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State funds boost six local park projects

Six local projects to provide residents with new or refurbished parks have received major boosts through a combined $2.4 million in funds recently awarded by the state.

Amesbury, Chelsea, Lynn, Marblehead, Salem, and Somerville will each receive $400,000 in grants under the Parkland Acquisitions and Renovations for Communities, or PARC program, which helps municipalities acquire and develop land for park and outdoor recreation.

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Amesbury’s grant will go toward a new city heritage park in the Lower Millyard, an old industrial area south of Market Square.

“We’re very pleased. This is another significant component to the revitalization of the Lower Millyard,” said Mayor Thatcher W. Kezer III.

The project comes as the city is relocating its adjacent public works facility and nears completion of state-funded streetscape enhancements to the Lower Millyard section of Elm Street. The state also included the Lower Millyard in a program to help municipalities clean up and redevelop contaminated areas, and plans to build a canoe and kayak launch nearby.

The city will fund the remaining $220,000 cost of the overall $620,000 park project, which calls for landscaping, benches, and other amenities.

Chelsea’s grant will help create a new park on a Washington Avenue site just off Cary Square, three blocks north of City Hall.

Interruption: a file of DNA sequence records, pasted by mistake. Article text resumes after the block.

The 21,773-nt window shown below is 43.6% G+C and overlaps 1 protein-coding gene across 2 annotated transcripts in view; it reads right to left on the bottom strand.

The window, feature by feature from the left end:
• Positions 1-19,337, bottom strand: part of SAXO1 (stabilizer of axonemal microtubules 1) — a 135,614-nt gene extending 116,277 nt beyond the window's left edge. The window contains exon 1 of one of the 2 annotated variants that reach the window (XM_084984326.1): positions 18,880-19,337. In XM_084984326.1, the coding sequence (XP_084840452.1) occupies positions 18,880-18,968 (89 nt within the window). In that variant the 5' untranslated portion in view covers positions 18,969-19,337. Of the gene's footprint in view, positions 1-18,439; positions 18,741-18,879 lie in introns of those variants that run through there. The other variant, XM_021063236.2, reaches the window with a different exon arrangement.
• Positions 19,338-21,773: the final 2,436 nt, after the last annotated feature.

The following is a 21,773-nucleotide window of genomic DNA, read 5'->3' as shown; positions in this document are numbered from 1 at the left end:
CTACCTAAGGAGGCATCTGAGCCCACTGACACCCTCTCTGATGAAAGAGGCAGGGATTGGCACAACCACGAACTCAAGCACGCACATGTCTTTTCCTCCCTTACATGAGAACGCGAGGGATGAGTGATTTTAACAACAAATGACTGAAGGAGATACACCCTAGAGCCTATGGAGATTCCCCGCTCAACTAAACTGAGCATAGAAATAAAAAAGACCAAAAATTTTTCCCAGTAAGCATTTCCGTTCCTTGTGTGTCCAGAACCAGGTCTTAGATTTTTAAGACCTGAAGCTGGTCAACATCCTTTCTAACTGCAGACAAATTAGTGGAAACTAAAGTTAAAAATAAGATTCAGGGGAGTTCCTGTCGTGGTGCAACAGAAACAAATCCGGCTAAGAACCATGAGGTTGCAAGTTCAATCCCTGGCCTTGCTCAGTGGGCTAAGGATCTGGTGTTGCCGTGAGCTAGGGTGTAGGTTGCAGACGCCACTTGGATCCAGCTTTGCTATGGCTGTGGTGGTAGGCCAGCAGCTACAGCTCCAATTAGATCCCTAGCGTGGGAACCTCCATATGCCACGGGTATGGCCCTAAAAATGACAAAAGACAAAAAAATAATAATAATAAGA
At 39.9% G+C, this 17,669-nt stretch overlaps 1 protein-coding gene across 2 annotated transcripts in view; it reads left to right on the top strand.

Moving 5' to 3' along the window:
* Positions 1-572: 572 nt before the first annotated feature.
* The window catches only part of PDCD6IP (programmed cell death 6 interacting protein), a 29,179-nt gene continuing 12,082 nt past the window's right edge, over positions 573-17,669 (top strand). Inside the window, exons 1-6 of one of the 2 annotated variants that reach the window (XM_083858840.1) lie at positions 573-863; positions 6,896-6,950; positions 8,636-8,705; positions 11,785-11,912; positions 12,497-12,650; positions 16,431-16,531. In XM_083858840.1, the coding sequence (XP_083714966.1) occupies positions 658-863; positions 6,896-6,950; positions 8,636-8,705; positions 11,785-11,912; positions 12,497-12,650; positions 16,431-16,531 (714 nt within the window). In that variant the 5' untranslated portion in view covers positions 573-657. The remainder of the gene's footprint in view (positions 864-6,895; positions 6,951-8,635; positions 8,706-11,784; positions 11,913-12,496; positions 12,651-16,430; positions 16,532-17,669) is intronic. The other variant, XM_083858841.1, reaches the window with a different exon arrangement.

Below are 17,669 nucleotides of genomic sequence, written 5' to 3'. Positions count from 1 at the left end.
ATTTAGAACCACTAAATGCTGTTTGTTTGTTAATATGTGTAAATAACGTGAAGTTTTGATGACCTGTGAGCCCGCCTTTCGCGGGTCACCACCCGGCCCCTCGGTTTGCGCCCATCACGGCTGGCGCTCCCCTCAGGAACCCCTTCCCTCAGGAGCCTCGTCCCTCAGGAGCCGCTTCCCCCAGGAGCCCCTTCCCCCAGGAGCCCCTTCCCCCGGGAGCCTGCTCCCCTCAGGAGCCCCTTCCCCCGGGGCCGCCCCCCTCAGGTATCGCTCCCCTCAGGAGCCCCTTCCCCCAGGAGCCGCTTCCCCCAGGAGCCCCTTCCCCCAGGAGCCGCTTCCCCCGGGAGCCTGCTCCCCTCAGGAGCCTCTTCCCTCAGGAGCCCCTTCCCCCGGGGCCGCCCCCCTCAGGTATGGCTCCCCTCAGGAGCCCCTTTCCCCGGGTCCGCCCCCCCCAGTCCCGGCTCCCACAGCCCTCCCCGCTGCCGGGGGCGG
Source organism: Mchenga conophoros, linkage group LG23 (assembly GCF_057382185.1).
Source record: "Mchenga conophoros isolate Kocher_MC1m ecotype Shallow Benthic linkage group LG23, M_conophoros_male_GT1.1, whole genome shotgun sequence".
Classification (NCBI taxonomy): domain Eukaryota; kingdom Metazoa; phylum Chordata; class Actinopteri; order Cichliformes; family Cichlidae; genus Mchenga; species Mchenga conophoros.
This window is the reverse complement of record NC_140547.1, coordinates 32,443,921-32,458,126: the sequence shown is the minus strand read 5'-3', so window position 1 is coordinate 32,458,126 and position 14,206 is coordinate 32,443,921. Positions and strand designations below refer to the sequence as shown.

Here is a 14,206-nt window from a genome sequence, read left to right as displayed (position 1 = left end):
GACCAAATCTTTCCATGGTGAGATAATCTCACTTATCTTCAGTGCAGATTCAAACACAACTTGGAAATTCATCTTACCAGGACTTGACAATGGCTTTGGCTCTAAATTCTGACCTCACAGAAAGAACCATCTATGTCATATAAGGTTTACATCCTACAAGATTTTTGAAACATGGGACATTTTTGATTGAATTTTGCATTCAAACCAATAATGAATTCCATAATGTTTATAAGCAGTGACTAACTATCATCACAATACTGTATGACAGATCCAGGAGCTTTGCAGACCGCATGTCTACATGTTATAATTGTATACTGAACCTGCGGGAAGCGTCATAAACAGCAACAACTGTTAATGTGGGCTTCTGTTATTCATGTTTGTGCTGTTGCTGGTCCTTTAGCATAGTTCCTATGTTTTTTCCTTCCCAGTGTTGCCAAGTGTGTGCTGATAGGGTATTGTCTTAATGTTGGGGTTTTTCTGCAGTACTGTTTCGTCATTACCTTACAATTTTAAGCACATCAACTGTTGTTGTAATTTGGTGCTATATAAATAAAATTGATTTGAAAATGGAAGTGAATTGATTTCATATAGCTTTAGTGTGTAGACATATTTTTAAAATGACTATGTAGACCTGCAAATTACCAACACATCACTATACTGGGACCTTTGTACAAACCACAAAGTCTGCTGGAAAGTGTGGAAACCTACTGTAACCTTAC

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Formerly the site of an auto repair shop and garage, the lot has been idle for more than a decade, according to City Manager Jay Ash. The city had the deteriorating building demolished some years ago.

After several plans to build housing on the lot failed to move forward, Chelsea officials decided it would better fit the character of the business district and nearby neighborhood “to create a small active-passive recreational space,” Ash said.

Set to break ground in June, the overall $700,000 project includes the installation of four paved play “rooms,” connecting pathways, three play structures, benches, trash and recycling receptacles, retaining walls, trees and vegetation, and new lights.

This will be the ninth new park the city has built in the last 15 years, during which time it has also renovated all nine of its existing parks. State parkland grants have helped fund all but two of the projects.

Lynn’s grant will help upgrade Neptune Boulevard Park, off the Lynnway, according to James Marsh, the city’s community development director.

The park, located behind Lynn Technical High School and the Neptune Towers apartments, includes baseball and softball fields that are also used for soccer, and an outdated playground.

“It’s in rough shape,” Marsh said, noting that the fields “are used constantly.”

The park will feature a children’s play area, new benches and picnic tables, plantings, an irrigation system, basketball court, and soccer nets and goalposts. The ball fields will get new backstops and perimeter fencing. A splash pad and volleyball court are being considered as well.